Armando Salguero

Armando Salguero: Go ahead and dream, but Dolphins’ signing of Ndamukong Suh has risk

This is a Jan. 4, 2015, file photo showing Detroit Lions' Ndamukong Suh smiling as he walks across the field during warm ups before an NFL football game against the Dallas Cowboys in Arlington, Texas. Ndamukong Suh can test the open market when free agency begins March 10 after the Lions decided not to use the franchise tag on the star defensive tackle, according to a report on the team's website.
This is a Jan. 4, 2015, file photo showing Detroit Lions' Ndamukong Suh smiling as he walks across the field during warm ups before an NFL football game against the Dallas Cowboys in Arlington, Texas. Ndamukong Suh can test the open market when free agency begins March 10 after the Lions decided not to use the franchise tag on the star defensive tackle, according to a report on the team's website. AP

There’s nothing else to do but appreciate a big swing for the fences, or a Hail Mary pass for a win, or a last-second full-court shot. Taking a chance at glory is impossible to criticize. Trying to rescue a bad situation is never wrong.

So the Dolphins get a standing ovation for chasing and apparently landing Ndamukong Suh.

How can one hate this attempt right now?

How can not merely upgrading the defense but potentially giving it the NFL’s most ferocious defensive line be a bad thing?

Cameron Wake.

Ndamukong Suh.

Earl Mitchell.

Olivier Vernon.

Suhperb!

Detroit … no Suh for you. The Dolphins have added your Suhperstar.

So this is the time to value what the Dolphins have done. They’ve come out of nowhere to land the signature free agent of the 2015 offseason. They’ve escaped, if only until the regular season begins, that stubborn tag of mediocrity that has stuck to them for years.

Enjoy it, folks.

And go ahead, let those visions and dreams of Suhper Bowls dance in your head. Allow yourself that luxury, courtesy of Dolphins owner Stephen Ross. Multi-billionaire Ross, one of the richest of the NFL’s rich men, just reached into his pocket and pulled out some loose change. He’s spending at least $60 million in guaranteed money for Suh and as much as $114 million over the next six years, according to an ESPN report.

Ross, you should know, is up to his eyeballs in this decision. He approved it. And depending on who you talk to, he even suggested it.

It has been a mixed bag for the Dolphins chasing signature free agents, star coaches and even first-choice general managers under Ross. The owner failed to hire Jim Harbaugh in 2011. He failed to hire Jeff Fisher in 2012. The 2014 general manager search didn’t go quite as anyone planned with multiple candidates either turning down the Dolphins or shunning them altogether.

And the chase for Peyton Manning was very disappointing because the team had trouble even getting a meeting with the quarterback — a meeting that would never have happened had Dan Marino, then working for CBS, not gotten it on Miami’s behalf as a favor from Manning.

Ross had to be stung by those failures. He wouldn’t be human if he wasn’t. No real-estate man wants a reputation for failing to close the deal.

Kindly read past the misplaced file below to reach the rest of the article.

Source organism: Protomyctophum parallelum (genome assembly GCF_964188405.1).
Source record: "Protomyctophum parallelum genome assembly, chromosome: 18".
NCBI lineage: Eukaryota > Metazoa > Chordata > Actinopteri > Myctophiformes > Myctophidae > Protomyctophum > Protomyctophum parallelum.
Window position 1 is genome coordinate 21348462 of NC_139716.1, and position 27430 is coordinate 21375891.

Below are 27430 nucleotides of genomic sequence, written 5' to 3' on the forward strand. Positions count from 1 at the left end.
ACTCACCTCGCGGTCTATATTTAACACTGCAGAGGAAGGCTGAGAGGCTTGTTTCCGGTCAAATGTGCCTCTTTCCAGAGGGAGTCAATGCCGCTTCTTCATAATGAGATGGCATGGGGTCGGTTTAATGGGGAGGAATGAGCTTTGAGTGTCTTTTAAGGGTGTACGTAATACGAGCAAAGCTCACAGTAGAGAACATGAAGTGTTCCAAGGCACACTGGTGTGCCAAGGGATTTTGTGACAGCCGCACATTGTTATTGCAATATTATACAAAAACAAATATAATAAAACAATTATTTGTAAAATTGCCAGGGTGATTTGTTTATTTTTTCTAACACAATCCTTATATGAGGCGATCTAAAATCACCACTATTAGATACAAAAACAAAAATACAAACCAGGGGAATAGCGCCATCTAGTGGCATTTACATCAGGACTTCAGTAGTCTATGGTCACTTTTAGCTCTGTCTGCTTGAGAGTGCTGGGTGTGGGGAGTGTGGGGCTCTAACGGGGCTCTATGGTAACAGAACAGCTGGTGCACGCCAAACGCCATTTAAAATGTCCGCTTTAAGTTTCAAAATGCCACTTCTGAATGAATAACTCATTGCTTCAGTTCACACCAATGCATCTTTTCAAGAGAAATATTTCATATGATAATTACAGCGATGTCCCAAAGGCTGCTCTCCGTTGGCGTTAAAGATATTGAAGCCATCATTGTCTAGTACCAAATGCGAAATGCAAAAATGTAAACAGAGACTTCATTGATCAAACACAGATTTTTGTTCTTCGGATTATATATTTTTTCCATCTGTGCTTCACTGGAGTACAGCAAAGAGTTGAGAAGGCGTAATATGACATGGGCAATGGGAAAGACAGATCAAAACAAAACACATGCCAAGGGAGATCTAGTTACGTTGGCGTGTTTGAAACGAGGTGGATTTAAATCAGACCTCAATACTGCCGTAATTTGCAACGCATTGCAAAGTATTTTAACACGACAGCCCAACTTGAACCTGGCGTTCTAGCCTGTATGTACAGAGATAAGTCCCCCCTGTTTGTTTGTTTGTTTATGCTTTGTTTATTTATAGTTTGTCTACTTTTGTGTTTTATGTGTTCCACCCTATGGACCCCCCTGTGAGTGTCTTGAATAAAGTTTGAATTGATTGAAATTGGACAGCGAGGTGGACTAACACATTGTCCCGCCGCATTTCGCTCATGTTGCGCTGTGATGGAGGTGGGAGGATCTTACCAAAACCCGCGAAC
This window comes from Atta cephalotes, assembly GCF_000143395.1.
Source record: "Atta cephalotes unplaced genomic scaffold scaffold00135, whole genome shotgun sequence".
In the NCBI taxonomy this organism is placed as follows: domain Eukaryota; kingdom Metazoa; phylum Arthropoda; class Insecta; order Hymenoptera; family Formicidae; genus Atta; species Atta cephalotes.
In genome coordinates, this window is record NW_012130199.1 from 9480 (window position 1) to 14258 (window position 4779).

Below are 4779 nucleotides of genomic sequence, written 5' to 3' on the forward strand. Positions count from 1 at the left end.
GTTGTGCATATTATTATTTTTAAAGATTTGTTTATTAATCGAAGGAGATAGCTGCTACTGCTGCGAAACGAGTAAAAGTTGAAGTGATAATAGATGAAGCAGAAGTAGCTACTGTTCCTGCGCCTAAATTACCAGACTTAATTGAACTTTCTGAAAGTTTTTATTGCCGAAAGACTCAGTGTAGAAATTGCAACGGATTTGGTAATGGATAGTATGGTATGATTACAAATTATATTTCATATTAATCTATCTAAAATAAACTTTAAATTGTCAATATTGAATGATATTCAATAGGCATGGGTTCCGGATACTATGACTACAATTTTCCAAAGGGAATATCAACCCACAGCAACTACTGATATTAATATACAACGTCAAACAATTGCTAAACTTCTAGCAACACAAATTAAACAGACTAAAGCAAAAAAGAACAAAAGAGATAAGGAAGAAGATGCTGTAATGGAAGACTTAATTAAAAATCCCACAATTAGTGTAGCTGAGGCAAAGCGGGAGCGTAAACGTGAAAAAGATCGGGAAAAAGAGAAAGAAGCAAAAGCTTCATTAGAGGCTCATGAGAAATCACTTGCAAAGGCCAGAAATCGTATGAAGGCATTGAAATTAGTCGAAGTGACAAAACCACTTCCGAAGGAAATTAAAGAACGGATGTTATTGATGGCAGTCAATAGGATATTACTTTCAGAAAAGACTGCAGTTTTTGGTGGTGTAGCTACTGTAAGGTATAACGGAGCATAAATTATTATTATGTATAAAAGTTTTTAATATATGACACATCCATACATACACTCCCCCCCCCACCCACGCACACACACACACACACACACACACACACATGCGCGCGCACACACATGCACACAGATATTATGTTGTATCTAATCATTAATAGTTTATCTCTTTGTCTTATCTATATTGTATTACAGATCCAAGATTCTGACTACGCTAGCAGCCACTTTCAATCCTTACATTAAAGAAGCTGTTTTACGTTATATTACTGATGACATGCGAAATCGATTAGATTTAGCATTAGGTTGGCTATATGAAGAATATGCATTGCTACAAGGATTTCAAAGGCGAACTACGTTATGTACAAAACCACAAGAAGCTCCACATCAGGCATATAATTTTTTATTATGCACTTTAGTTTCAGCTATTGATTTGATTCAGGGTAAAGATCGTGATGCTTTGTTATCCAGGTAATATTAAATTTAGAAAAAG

So this major get puts a suhture on those wounds.

(OK, I’ll stop.)

But this is that point in this column where you need to understand this move is not without risk. It is no guarantee for success.

It does not, regardless of gleeful rhetoric and lofty expectation, stamp a Dolphins’ ticket to a championship.

Some facts:

Suh played five seasons in Detroit. With him and Pro Bowl quarterback Matthew Stafford and otherworldly wide receiver Calvin Johnson, the Lions never won the NFC North.

With those three and other high-caliber players on the roster, Detroit finished second twice, third twice and last once.

The Lions are a combined 38-42 since 2010 when Suh joined the team.

The Lions were 6-10 Suh’s rookie year when he had 10 sacks — proof that even his most productive season to date could not overcome an injury to the starting quarterback. The Lions also were 4-12 in 2012 when Suh turned in eight sacks and Stafford was healthy.

A head coach got fired while Suh and Johnson and Stafford were in Detroit together.

One man, or even three men, all supremely talented, could not save Jim Schwartz.

We’ve seen signings like this before both in Miami and elsewhere.

Karlos Dansby was the best defensive free agent of the 2010 class. The Dolphins never went to the playoffs while he was here.

Three years ago the Buffalo Bills, fresh off a remake of their stadium and with an aging owner who wanted to get to the playoffs, signed defensive end Mario Williams to what was then the richest deal for a defensive player.

Does the scenario sound familiar?

Let’s hope it doesn’t stay familiar because the Bills have still not gotten to the postseason.

J.J. Watt last year signed what was until this Suh deal the richest contract for any NFL defensive player. And Watt played like a beast in 2014, earning respect and NFL MVP votes.

And the Houston Texans did not get to the playoffs.

The point is the Dolphins have improved their defense on paper with this signing.

The run defense has been progressively worse the past three years, and the scoring defense has followed the same course.

The addition of Ndamakong Suh should help that. It must help that.

But let us recognize this for what it is. It is not the Dolphins completing their team. It is not the move that puts Miami over the top and makes it better than New England.

This is a wonderful and fanciful leap. It gives everyone hope. It is indeed a gargantuan swing for that far-off fence.

Now we watch to see if the Dolphins connected.

Related stories from Miami Herald

  Comments